Now, some of these J-school grads do eventually grow up; but by that time they don’t dare stray from the party line, because they fear for their jobs. Massive layoffs, newspapers and magazines folding, media ownership being consolidated year by year — there’s always plenty to fear. The ones who overcome that fear and speak the truth don’t, as a rule, stay employed for long.

  4. Tom, Clinton– doesn’t that make you twitch a little when various politicians have been muttering about a legal definition of “journalist”?

    When a fat little housewife has done more actual investigating than “journalists,” it’s a scary, scary day….

  5. Y’all, I had reason to re-read Alexander Solzhenitsyn’s 1978 address to the
    graduating class of Harvard. It was an astonishing indictment of Western
    civilization at the time– especially coming from a man so familiar with the
    brutalities of communist Russia. If anything, it is even more accurate today.
    Here’s what he said about the press in the West 35 years ago:

    …”The press too, of course, enjoys the widest freedom (I shall be using the word
    press to include all media). But what sort of use does it make of this freedom?

    Here again, the main concern is not to infringe the letter of the law. There is no
    moral responsibility for deformation or disproportion. What sort of responsi-
    bility does a journalist have to his readers, or to history? If he has misled public
    opinion or the government by inaccurate information or wrong conclusions, do
    we know of any cases of public recognition and rectification of such mistakes
    by the same journalist or the same newspaper? No. It hardly ever happens,
    because it would damage sales. A nation may be the victim of such a mistake,
    but the journalist always gets away with it. One may safely assume that he will
    start writing the opposite with renewed self-assurance.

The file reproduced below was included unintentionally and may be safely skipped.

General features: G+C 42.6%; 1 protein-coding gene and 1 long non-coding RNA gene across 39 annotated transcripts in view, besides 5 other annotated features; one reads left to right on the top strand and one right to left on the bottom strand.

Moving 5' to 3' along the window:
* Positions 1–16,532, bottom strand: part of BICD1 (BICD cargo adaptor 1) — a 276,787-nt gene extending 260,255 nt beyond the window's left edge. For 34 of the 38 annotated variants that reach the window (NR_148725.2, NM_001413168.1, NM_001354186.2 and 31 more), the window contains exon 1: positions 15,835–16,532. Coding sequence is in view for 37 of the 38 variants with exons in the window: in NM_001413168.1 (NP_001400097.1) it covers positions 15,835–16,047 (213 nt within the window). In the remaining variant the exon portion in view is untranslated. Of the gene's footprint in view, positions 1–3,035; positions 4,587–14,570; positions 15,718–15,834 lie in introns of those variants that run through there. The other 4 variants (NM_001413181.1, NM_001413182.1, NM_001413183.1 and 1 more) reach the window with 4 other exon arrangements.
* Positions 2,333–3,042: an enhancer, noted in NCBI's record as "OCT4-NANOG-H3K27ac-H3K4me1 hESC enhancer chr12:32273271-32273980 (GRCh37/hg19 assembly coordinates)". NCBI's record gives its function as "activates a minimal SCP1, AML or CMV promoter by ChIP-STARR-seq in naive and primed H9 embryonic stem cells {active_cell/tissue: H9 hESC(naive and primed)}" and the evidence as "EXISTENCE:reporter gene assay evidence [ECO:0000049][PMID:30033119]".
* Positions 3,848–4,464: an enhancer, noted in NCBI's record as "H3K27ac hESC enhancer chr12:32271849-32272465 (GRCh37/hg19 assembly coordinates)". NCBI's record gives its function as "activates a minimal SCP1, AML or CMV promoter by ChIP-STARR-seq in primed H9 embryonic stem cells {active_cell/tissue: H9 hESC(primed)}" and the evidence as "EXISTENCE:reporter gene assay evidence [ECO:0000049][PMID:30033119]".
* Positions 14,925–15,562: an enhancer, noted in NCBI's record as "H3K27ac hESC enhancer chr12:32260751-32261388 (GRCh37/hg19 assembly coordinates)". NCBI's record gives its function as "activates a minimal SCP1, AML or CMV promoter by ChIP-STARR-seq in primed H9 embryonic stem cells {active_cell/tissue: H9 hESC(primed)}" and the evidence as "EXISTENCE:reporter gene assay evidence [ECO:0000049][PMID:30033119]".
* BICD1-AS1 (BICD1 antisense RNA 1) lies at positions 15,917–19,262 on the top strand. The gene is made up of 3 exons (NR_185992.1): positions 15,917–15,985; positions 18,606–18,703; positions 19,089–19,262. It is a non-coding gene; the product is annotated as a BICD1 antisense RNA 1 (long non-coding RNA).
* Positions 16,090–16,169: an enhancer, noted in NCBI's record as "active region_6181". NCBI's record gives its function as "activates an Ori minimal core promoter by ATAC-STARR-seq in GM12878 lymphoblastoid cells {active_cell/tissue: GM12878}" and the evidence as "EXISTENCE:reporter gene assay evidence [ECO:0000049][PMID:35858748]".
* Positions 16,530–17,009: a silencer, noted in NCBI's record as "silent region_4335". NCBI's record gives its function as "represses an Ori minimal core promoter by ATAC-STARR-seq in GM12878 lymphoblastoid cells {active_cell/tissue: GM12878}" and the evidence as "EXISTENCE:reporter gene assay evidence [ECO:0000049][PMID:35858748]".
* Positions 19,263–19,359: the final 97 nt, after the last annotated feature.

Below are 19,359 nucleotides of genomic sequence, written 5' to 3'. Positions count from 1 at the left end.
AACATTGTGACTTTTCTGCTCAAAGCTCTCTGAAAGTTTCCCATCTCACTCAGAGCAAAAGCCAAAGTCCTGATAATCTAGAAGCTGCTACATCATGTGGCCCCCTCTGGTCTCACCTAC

Because instant and credible information has to be given, it becomes necessary
    to resort to guesswork, rumors, and supposition to fill the void, and none of
    them will ever be rectified, they will stay on in the reader’s memory. How many
    hasty, immature, superficial and misleading judgements are expressed every
    day, confusing readers, without any verification. The press can both simulate
    public opinion and miseducate it. Thus we see terrorists made heroes, or
    secret matters pertaining to one’s nation’s defense publicly revealed, or we may
    witness shameless intrusion on the privacy of well-known people under the
    slogan “everyone is entitled to know everything”. …

    … Hastiness and superficiality are the psychic disease of the 20th century, and
    more than anywhere else this disease is reflected in the press. …

    … There is another surprise for someone coming from the East, where the press
    is rigorously unified: one gradually discovers a common trend of preferences
    within the Western press as a whole. It is a fashion, there are generally accepted
    patterns of judgement and these may be common corporate interests, the sum
    effect being not competition but unification. Enormous freedom exists for the
    press, but not for the readership, because newspapers mostly give emphasis
    to those opinions that do not too openly contradict their own and the general
    trend.

    Without any censorship, in the West, fashionable trends of thought are care-
    fully separated from those that are not fashionable. Nothing is forbidden, but
    what is not fashionable will hardly ever find its way into periodicals or books
    or be heard in colleges. …”

    Solzhenitsyn’s Harvard address was true in 1978, and even more true today.
    “Enormous freedom exists for the press, but not for the readership…”. Indeed.